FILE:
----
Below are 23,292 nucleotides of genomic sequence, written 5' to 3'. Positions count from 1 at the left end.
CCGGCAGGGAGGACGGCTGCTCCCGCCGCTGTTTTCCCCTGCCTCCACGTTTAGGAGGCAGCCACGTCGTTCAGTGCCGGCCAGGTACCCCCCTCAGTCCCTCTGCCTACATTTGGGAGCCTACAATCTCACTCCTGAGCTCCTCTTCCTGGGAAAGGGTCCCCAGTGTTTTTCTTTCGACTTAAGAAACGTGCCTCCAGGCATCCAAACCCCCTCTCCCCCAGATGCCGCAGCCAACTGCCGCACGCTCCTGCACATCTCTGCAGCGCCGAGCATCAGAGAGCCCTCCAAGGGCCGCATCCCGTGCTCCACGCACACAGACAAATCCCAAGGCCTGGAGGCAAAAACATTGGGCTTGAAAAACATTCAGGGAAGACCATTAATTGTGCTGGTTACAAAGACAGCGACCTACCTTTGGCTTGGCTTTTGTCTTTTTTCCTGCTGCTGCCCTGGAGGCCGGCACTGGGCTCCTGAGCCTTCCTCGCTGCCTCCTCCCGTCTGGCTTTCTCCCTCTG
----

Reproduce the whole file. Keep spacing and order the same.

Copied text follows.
Below are 23,292 nucleotides of genomic sequence, written 5' to 3'. Positions count from 1 at the left end.
CCGGCAGGGAGGACGGCTGCTCCCGCCGCTGTTTTCCCCTGCCTCCACGTTTAGGAGGCAGCCACGTCGTTCAGTGCCGGCCAGGTACCCCCCTCAGTCCCTCTGCCTACATTTGGGAGCCTACAATCTCACTCCTGAGCTCCTCTTCCTGGGAAAGGGTCCCCAGTGTTTTTCTTTCGACTTAAGAAACGTGCCTCCAGGCATCCAAACCCCCTCTCCCCCAGATGCCGCAGCCAACTGCCGCACGCTCCTGCACATCTCTGCAGCGCCGAGCATCAGAGAGCCCTCCAAGGGCCGCATCCCGTGCTCCACGCACACAGACAAATCCCAAGGCCTGGAGGCAAAAACATTGGGCTTGAAAAACATTCAGGGAAGACCATTAATTGTGCTGGTTACAAAGACAGCGACCTACCTTTGGCTTGGCTTTTGTCTTTTTTCCTGCTGCTGCCCTGGAGGCCGGCACTGGGCTCCTGAGCCTTCCTCGCTGCCTCCTCCCGTCTGGCTTTCTCCCTCTG